The primary gene involved in proliferation is Atoh1.   Once injected into the organ of Corti, it can function as a non-expressing supporting cell, an expressing hair cell, or it can even be expressed but not function as a sensory cell (Ozeki, et al. 2007).   Atoh1 regulates “common cellular precursor’s” in cell differentiation, which is why it is seen as the primary gene in hair cell regeneration.   (Izumikawa, et al. 2005).

                Matsui et al. (2005) used microarray to establish which gene was expressed and its location.   This assessment was great for inner ear analysis given the specificity and intricate structures.   Additionally, they were able to look at transcription factors to determine which genes played specific roles.   Their results found that there were six-hundred factors in both the vestibular and auditory system, and only forty in one organ.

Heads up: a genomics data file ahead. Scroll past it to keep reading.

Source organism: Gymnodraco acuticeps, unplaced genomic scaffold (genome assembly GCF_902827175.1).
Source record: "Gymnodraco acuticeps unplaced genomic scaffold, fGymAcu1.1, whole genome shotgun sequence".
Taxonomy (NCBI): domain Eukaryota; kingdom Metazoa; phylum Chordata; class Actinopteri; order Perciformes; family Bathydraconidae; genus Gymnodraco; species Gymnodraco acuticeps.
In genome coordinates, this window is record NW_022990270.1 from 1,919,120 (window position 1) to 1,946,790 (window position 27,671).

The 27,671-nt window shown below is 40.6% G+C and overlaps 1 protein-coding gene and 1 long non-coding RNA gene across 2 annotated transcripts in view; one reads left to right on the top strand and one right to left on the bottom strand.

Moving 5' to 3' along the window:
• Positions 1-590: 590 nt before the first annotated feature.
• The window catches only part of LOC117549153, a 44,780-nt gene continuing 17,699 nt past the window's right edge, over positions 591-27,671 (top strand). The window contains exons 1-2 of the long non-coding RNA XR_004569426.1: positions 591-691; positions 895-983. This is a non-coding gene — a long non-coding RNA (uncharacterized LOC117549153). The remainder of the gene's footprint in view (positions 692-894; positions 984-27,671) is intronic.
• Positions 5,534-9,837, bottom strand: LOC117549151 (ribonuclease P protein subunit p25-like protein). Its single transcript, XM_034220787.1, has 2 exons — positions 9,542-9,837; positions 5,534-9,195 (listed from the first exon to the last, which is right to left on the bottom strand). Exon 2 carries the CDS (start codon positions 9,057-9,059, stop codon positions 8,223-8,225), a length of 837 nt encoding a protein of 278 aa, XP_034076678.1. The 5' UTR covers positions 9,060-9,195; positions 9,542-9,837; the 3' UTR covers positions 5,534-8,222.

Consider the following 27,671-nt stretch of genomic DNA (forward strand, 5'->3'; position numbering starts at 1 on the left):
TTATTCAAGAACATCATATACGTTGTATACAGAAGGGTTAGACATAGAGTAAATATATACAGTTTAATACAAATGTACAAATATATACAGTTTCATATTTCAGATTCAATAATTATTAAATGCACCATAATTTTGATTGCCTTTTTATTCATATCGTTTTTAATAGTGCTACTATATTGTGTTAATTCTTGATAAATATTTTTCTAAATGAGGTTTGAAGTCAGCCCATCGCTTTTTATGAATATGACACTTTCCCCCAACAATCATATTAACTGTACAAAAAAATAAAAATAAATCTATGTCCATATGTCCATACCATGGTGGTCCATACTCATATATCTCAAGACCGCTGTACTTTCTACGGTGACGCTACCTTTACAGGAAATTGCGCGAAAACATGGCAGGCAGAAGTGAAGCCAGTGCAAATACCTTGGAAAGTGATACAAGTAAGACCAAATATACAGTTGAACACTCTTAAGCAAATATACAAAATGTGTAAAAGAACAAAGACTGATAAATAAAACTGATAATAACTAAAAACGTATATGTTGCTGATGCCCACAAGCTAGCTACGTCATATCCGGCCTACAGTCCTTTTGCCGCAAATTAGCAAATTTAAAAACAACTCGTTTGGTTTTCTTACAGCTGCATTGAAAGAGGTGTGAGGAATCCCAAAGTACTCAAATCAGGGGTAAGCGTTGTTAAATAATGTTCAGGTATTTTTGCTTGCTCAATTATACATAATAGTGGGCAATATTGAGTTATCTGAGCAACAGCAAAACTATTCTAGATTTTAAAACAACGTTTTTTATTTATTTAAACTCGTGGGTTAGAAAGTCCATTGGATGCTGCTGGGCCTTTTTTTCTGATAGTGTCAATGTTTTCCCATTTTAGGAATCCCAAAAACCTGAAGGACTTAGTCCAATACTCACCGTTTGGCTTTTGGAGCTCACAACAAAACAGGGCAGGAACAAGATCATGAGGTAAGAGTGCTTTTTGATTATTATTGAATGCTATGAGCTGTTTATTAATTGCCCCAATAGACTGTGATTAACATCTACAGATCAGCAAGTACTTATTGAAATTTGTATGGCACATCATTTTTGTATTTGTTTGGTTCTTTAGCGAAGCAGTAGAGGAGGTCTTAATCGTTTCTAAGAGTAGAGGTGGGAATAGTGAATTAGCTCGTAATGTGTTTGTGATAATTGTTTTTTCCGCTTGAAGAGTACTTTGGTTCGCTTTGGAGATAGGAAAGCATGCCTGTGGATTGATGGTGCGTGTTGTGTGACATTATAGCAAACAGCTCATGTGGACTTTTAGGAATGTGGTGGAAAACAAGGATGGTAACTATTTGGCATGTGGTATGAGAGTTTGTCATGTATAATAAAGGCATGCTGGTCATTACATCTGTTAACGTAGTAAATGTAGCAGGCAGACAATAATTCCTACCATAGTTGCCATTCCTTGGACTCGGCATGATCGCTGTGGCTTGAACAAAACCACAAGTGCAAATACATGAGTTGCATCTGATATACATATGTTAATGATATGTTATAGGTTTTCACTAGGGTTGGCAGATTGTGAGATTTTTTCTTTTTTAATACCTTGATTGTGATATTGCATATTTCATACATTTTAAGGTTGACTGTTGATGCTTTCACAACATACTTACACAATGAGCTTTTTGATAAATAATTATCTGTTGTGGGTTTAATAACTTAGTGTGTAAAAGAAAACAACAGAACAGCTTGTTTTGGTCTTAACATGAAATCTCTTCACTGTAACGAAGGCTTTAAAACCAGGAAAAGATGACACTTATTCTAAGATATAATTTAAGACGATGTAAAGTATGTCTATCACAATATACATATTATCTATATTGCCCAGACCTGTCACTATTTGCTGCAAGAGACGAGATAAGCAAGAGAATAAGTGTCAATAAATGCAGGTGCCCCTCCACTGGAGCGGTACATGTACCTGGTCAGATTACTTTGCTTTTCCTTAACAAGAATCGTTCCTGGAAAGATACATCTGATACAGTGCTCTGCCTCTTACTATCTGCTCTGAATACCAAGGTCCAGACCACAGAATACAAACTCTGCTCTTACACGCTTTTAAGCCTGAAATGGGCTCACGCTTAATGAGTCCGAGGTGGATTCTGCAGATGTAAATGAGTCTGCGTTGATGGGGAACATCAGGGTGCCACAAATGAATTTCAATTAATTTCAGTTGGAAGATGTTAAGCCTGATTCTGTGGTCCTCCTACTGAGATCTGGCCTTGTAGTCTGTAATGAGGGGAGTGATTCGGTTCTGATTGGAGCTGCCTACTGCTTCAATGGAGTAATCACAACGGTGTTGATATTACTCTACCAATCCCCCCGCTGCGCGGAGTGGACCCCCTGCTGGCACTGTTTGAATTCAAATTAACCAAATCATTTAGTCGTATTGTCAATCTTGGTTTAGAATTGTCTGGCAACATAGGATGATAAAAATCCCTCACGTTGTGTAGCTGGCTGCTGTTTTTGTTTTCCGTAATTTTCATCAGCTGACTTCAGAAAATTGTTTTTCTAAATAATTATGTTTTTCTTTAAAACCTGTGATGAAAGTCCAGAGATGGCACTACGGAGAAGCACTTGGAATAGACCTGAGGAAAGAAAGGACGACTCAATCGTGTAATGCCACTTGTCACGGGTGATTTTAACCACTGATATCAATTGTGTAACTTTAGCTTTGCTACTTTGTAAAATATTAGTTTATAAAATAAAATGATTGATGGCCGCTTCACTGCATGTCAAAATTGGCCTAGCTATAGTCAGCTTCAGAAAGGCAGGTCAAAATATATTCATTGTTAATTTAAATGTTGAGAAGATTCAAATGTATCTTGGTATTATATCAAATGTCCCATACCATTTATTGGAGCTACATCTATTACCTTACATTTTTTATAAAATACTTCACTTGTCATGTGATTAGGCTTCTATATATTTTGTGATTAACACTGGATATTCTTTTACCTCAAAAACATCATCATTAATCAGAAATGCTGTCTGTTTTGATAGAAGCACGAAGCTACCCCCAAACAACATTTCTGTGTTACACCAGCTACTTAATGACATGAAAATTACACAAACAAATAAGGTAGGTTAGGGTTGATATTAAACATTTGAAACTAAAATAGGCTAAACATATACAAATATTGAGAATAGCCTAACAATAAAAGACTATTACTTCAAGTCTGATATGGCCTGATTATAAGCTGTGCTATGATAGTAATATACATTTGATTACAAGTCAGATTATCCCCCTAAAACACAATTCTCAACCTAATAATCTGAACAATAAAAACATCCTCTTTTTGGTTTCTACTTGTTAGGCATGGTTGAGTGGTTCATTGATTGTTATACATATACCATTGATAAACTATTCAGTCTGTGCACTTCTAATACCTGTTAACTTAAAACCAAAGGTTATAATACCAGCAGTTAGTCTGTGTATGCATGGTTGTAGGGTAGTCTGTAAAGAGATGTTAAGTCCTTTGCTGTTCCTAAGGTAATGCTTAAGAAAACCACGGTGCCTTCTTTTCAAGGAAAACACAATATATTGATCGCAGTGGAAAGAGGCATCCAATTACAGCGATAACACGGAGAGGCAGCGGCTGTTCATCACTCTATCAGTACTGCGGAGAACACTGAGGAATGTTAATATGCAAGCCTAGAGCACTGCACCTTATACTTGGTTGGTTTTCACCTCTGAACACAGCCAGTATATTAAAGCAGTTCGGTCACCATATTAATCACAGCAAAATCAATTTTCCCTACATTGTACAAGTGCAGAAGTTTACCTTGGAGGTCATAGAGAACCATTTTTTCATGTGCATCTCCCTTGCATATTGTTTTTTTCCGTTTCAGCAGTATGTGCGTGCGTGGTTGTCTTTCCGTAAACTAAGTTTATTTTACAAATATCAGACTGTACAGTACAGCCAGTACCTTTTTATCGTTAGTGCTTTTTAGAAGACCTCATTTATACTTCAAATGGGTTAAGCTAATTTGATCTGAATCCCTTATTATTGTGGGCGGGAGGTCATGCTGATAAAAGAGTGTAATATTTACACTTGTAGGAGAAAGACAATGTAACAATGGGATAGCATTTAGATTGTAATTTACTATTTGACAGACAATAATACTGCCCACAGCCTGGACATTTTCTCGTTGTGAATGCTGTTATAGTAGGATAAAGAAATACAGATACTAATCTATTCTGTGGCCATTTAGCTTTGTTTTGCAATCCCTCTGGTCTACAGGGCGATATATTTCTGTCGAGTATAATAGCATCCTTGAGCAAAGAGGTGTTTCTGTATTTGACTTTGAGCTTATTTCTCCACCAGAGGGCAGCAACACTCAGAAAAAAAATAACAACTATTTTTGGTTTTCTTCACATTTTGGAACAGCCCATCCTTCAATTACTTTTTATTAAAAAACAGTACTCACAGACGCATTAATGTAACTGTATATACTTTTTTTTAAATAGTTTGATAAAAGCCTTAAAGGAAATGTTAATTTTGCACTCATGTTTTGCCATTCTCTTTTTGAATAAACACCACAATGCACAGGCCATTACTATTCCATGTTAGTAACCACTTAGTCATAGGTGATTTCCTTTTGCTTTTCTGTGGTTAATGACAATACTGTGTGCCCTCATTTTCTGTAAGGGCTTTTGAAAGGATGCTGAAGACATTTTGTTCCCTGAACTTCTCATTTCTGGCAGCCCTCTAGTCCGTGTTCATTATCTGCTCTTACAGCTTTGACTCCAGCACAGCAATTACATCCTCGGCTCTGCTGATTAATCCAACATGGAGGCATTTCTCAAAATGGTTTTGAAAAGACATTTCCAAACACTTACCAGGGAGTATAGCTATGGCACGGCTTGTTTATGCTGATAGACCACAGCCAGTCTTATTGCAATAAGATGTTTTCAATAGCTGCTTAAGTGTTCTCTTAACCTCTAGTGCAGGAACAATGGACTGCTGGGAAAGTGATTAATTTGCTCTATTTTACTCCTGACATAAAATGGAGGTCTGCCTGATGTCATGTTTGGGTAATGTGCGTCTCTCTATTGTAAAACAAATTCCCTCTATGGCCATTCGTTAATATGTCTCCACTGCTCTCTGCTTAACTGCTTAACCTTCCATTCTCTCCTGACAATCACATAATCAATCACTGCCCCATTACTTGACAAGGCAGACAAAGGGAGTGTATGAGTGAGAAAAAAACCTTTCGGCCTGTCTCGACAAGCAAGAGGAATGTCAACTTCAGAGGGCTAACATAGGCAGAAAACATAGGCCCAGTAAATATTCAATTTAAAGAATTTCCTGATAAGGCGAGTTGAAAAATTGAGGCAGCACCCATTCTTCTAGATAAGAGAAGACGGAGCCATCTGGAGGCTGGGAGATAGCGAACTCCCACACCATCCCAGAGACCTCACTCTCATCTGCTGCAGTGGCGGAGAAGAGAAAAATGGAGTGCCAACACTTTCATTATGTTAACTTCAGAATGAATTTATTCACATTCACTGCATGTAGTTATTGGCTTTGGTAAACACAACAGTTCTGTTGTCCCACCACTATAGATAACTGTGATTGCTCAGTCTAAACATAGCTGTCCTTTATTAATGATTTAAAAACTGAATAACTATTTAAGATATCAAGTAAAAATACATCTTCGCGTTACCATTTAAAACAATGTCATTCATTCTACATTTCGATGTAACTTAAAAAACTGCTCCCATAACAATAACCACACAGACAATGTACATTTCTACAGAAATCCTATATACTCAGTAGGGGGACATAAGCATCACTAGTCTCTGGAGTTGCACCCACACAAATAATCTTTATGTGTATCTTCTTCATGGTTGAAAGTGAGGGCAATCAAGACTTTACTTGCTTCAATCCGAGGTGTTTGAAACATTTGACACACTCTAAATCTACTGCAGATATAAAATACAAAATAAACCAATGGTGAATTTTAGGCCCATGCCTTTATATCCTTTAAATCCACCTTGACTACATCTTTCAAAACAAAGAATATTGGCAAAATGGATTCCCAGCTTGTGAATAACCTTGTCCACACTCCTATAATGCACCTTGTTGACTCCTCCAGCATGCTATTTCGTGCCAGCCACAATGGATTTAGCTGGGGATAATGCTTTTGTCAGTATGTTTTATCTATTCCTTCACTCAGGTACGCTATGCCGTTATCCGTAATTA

Another theory involved in hair cell regeneration or cell development, is the use of growth factors.   They are associated with the differentiation and proliferation process, but suggest that instead of genes, these growth factors cause the regeneration (Kopke, et al. 2001). Matsui et al. (2001) suggests that macrophages, or white blood cells, are housed within tissue and they go to the dying cells.   Once in the vicinity, they either repair or remove the dying cell.   This process most frequently occurs after some type of trauma.   A flaw with this theory was that the researchers were unclear of the current function of the macrophages within the inner ear of humans.   Obviously, this process was not currently working spontaneously, as humans cannot regenerate cells without assistance.   However, researchers would like to better understand this process within the inner ear to determine if hair cell regeneration is possible by the production of growth factors in general. (Oregon Health & Sciences University, 2008).